Stan Musial’s Other Legacy

by Randy Shaw, 2013-01-22

Baseball great Stan Musial died on January 19, and he was justly lauded as one of the greatest players of his era. His obituaries noted that Musial’s late 1940’s Cardinals included some of the most racist players in the game, and that many yelled racist barbs at Jackie Robinson and other black Brooklyn Dodger players. Musial “did not speak out on racial issues,” and never publicly questioned the team’s refusal to hire a black player until 1954. While Musial is praised for “showing no reluctance to play with black players,” his racial legacy should be seen in the context of Dr. Martin Luther King, Jr.’s assessment that the biggest obstacle to justice for blacks was not the “violence of white bigots” but the “silence” of moderates who favor order over justice.

By all accounts, Stan Musial was a great person who got along with everyone. And while many believe that baseball players of his era should not have been expected to address racial issues, it would not have taken much for Musial to tell a sportswriter that he thought his teammates should stop their attacks on black players.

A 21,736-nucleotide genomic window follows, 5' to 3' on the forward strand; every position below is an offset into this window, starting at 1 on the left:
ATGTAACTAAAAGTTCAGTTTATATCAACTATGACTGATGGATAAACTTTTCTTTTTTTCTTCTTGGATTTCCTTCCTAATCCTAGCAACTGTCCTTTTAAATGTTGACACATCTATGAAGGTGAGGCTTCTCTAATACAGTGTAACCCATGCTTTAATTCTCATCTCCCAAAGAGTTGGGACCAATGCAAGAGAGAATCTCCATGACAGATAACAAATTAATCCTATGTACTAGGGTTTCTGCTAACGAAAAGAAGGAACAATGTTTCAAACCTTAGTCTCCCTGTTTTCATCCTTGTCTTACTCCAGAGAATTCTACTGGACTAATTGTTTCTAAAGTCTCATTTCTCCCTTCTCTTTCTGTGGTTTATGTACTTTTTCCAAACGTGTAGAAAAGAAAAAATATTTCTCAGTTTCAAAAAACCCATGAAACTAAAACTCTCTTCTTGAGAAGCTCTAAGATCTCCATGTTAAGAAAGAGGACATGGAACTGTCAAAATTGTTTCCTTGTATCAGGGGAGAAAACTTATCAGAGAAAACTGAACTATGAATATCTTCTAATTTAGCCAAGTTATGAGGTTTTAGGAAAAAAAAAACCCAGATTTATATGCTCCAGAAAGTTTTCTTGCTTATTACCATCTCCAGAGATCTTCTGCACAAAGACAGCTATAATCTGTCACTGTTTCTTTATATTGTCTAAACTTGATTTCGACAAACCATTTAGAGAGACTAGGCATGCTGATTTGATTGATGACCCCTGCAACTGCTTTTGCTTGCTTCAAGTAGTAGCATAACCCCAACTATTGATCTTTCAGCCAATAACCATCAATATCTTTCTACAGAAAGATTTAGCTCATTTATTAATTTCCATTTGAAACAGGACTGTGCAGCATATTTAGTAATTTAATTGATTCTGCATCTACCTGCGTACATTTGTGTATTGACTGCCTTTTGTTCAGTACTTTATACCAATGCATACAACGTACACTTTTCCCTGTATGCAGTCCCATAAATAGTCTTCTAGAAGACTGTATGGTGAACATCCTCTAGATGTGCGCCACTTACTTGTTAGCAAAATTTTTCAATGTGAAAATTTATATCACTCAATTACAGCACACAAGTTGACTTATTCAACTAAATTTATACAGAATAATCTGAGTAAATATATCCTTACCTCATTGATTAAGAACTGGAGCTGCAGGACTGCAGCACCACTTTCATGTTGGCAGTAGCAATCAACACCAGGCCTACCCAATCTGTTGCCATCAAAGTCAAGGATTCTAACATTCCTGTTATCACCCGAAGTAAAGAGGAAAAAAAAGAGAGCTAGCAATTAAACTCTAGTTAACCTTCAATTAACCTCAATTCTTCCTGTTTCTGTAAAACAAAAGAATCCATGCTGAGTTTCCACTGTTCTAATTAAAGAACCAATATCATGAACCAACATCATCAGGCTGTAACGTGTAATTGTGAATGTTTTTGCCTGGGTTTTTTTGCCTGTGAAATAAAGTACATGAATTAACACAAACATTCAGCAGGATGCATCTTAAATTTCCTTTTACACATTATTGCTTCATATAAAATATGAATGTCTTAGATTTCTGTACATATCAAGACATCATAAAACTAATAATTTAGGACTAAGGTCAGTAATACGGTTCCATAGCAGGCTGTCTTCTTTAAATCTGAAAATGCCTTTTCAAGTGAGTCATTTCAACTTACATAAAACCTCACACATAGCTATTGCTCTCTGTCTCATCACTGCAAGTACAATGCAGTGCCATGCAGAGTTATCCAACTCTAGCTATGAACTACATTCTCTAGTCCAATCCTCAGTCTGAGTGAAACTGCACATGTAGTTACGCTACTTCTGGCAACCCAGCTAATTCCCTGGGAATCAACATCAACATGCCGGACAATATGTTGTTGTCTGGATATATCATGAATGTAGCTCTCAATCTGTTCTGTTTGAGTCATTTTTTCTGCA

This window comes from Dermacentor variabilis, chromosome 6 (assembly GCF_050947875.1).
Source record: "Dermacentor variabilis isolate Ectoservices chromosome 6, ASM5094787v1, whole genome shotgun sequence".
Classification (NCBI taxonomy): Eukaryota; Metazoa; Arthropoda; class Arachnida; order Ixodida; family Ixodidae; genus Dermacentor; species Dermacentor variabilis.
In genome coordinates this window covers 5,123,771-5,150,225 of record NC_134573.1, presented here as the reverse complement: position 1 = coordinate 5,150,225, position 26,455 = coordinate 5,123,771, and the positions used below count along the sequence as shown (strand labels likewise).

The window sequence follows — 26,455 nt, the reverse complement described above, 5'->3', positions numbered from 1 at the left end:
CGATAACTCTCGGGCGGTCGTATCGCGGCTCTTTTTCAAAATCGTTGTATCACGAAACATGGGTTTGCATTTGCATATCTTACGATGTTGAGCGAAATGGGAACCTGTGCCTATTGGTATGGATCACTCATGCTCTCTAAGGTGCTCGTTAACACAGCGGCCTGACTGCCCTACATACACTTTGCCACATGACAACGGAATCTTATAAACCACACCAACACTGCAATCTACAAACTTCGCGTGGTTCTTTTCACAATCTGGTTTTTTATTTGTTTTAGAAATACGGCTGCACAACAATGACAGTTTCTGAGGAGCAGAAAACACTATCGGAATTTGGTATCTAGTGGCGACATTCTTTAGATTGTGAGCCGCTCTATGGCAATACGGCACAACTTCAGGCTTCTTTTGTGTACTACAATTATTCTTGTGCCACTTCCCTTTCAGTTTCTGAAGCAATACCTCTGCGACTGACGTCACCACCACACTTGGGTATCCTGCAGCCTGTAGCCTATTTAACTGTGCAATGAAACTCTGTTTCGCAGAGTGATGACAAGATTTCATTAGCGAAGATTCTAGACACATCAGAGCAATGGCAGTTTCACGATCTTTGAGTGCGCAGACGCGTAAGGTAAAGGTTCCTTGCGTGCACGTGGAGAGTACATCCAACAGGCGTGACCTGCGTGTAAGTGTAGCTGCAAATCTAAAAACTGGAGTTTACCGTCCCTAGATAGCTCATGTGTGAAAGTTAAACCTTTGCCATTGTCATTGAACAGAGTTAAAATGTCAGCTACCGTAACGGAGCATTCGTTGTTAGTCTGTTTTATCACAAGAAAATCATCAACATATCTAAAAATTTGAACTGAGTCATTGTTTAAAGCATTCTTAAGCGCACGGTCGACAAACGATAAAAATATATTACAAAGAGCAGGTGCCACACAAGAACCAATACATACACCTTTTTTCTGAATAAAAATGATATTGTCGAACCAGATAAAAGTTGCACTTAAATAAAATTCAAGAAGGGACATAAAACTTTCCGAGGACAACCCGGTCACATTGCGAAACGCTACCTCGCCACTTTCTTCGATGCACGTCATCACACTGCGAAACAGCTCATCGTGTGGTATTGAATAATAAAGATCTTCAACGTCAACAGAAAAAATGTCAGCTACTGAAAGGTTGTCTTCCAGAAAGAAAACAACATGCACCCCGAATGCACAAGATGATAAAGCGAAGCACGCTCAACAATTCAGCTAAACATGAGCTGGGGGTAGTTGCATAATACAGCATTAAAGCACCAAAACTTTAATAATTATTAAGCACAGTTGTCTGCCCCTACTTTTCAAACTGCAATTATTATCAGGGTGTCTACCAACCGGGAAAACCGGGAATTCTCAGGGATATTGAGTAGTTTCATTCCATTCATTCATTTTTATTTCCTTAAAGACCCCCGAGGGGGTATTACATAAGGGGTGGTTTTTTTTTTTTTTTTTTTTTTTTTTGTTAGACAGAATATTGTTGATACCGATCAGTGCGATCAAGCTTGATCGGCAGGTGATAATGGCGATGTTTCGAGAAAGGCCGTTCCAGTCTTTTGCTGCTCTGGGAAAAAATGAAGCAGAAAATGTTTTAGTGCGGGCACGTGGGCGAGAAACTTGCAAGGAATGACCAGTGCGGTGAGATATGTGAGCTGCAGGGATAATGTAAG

Why did Musial remain silent? He was not a person who sought controversy, and never saw himself as a racial pioneer. Perhaps he did not care enough about what his teammates were doing to risk his stature as the “icon” of the Midwest by speaking out. Or maybe he mistakenly thought his words would not make any difference.

Regardless of the reasons, Musial remained silent at a time when his voice would have made a huge difference for the progress of black baseball players in Major League Baseball.

So by all means let’s praise “The Man” for his baseball talent and his engaging personality. But let’s not elevate his silence to something honorable. That Musial “never had the need to sit in the dugout and call a black guy a bunch of names” is hardly worth cheering, and not something his obituaries should brag about.